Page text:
Laptop Hinge Repair/ Brass Insert Reattachment

Do you hear horrible cracking sounds every time you open and close your laptop lid, and or do you see the plastic casing flexing in ways that they didn’t use to? If yes then you probably have a problem with your hinges. Well technically it’s quite likely not the hinges as such but the locations at where the hinges are screwed into the laptop body / casing.

Especially newer laptops are quite prone to developing this fault, due to the manufacturers continuously making laptops thinner and lighter.

It should be relatively easy to find out if you have snapped hinges or have broken plastic anchors for the brass inserts where the hinges are screwed in. If it is the hinge itself, you would be quite likely to see part of the broken metal arm of the hinge through the side of the display chassis. If this is your problem, the best solution would be to find the hinges for your laptop online (I usually use Ebay), they don’t tend to be very expensive, generally around £10. You would most likely have to disassemble the whole laptop, meaning the base and the display part as well. It shouldn’t be too difficult, just allow yourself plenty of time and watch a few of the disassembly videos for your laptop, there usually is quite a few of them online.

If you find a large gap appears and the body flexes as you open and close the laptop then it’s probably the plastic anchor for the brass insert(s). If you ever encountered this problem, you would know it can be quite a challenge to glue the pieces back together so that the problem is permanently fixed. I know there are plenty of solutions out there, lots of people like to drill holes through the laptop chassis and put a long screw through, this won’t give you the nicest result, but it definitely works if aesthetics aren’t really an issue for you.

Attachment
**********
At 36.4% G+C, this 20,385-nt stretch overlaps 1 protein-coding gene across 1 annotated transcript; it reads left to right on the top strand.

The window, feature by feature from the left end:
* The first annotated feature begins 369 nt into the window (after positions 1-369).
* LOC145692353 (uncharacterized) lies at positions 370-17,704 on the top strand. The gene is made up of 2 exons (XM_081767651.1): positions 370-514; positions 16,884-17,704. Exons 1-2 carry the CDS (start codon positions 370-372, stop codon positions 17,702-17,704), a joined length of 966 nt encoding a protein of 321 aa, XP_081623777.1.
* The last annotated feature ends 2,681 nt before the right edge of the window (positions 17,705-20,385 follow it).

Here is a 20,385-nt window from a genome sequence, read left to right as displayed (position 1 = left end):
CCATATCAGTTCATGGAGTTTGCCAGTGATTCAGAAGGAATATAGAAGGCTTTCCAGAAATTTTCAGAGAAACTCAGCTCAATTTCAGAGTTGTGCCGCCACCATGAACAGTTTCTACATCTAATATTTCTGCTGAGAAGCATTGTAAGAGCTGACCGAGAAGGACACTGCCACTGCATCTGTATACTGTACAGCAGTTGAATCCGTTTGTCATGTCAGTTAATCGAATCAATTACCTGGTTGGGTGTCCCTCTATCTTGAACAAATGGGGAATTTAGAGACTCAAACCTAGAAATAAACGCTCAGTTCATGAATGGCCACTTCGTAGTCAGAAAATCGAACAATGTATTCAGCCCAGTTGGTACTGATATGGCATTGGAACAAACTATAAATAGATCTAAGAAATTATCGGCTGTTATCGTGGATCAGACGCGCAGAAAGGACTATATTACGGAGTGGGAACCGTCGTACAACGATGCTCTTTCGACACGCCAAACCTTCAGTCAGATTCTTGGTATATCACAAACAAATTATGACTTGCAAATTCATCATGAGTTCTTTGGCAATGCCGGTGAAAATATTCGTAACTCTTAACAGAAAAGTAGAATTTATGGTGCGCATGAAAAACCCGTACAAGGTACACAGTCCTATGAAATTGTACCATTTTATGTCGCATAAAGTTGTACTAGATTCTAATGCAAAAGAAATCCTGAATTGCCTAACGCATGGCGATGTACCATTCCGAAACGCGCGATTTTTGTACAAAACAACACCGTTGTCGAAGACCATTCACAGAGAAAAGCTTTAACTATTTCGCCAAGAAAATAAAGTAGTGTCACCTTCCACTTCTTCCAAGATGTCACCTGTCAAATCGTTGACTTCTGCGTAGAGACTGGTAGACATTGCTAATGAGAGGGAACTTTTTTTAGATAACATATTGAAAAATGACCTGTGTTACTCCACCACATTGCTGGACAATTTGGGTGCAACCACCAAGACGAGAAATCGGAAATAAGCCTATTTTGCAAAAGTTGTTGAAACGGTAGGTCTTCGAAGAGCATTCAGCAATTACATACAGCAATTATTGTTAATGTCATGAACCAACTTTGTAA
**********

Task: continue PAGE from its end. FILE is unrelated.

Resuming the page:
Even after trying many different glues myself in the past, I often would just end up installing long screws through the case anyway to ensure stability. However, recently found a new glue that works. The “glue” is called Plast-aid. I’m sure there are more glues that would work just as well, but this works great for me so I’m done looking for other solutions to this problem. When I opened it for the first time, the smell of it was very familiar to me. Many years ago, when I was a little girl, my daddy use to make knife handles and housing for clocks out of this stuff called Dentacryl and even though I’m not 100% sure if it is the same stuff as the Plast-aid, I might give it a go once I run out 😀

Here is a video of the process:

If your problem is more related to the display side, then this video could help you:

Step 1: Laptop Disassembly

These steps will be different for every laptop, so I can only give you very rough guide.

First, unplug the laptop and remove it’s battery. Locate and unscrew all of the screws and place them onto a magnet for safe keeping (you can use more magnets to help you remember where each set of screws came from if this helps, especially if the screws are different size). You might not be able to unscrew the screws with dislodged brass insert (they might just turn but never come out). Remove the DVD drive if present.